Hedging against currency volatility by the UK’s mid-sized companies was widespread in the run-up to the country’s June 23 referendum of its European Union (EU) membership, a survey suggests.
Research firm East & Partners surveyed 2,200 British firms with annual turnover of £20m to £100m and found that all had used foreign exchange (FX) options to protect themselves against fluctuating values of the currencies they buy or sell in the first half of 2016, against just under 90% a year earlier.
Nearly every company surveyed had also made either regular or occasional use of FX forwards since January. However, East noted that many were probably still exposed to the renewed volatility in the value of sterling since June 23.
“We saw it in a round of research we did earlier this year, that there was an increasing move towards hedging, and obviously the referendum was a key driver for that,” East & Partners head of European client services, Simon Kleine, told Reuters. “That trend has been coming through; it looks like this has been the tipping point.”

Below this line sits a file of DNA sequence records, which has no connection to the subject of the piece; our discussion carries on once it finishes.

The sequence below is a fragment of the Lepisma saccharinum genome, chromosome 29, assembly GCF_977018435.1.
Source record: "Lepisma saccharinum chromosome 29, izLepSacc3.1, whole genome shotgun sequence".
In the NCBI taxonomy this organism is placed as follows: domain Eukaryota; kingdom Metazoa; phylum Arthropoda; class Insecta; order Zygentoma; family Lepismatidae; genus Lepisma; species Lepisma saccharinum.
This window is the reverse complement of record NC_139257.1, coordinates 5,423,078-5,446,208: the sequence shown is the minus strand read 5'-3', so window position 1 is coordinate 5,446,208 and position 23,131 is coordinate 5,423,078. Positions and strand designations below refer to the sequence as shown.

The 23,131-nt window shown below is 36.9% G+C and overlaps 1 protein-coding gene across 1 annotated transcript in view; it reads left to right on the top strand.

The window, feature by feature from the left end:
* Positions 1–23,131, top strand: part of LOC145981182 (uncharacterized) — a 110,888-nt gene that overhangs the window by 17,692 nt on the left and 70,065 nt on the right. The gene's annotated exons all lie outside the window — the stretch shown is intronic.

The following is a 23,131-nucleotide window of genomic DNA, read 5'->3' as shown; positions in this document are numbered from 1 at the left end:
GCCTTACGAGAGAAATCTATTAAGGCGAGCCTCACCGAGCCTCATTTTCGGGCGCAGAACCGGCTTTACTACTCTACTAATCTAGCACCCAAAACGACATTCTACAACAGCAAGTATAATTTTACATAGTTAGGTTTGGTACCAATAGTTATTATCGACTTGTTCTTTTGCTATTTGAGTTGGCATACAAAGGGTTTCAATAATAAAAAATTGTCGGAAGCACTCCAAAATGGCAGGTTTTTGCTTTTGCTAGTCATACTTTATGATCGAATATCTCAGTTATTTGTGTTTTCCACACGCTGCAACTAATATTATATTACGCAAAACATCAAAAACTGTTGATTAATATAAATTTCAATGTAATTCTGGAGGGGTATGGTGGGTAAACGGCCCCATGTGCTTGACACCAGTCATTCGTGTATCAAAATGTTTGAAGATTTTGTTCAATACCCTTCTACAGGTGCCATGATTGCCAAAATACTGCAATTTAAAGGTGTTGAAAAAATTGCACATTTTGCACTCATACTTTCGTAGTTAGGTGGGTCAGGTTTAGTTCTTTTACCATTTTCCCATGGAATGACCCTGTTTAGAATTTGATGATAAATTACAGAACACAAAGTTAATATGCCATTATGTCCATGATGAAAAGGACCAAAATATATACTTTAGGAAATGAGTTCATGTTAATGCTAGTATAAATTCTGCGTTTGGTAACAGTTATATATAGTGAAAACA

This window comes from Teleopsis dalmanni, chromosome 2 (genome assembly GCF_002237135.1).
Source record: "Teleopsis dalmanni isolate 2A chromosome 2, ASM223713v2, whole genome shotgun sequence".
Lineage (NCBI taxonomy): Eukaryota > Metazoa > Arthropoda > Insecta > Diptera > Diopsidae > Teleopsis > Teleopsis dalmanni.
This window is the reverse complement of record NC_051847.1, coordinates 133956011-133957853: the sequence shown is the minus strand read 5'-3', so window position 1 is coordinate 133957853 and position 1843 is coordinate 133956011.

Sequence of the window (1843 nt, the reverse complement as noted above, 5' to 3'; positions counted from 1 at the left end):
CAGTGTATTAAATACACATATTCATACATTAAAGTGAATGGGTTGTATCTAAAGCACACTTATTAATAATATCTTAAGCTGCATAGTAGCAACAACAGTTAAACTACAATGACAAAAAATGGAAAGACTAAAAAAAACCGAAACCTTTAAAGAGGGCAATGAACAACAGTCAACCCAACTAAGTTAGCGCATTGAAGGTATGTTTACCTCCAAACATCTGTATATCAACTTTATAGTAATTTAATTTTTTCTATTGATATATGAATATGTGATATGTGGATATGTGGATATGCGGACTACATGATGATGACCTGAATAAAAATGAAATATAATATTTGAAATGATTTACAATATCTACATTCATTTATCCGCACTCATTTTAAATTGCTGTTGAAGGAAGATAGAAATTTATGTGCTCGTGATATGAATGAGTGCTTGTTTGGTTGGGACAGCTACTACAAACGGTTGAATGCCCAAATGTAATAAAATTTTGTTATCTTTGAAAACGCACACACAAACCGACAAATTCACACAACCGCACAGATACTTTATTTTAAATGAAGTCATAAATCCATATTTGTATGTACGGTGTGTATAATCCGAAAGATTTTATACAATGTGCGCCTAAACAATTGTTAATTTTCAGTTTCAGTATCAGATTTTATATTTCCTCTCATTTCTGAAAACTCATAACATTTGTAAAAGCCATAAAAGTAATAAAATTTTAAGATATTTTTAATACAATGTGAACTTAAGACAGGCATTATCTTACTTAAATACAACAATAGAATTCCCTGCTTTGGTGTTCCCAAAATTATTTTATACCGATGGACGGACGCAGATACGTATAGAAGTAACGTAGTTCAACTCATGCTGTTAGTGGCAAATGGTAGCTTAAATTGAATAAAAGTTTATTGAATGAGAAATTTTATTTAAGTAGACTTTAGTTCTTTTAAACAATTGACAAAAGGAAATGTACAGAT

However, East also surveyed small to medium enterprises (SMEs) with annual revenue of below £5m to £10m and micro businesses (£1m-£5m) and found that only around one in five had used FX options and up to one in four used forwards. Earlier research by the firm carried out last April found that only 17% of these smaller business were anticipating a vote for Brexit and a weakening pound.
“What this survey says is that UK small business really needs to wake up now and be a lot smarter about how it manages its FX needs,” said Kleine. “You are getting those who are thinking about it, but if you look nationally, you are still seeing a lot who are completely exposed.”
Among the survey’s other findings was that non-bank providers still have no more than a 15% share of the forwards market and 12.6% of options. Three banks, Citi, Deutsche Bank and HSBC, still dominate the FX hedging market, with a combined market share of around 30% in both options and forwards products.
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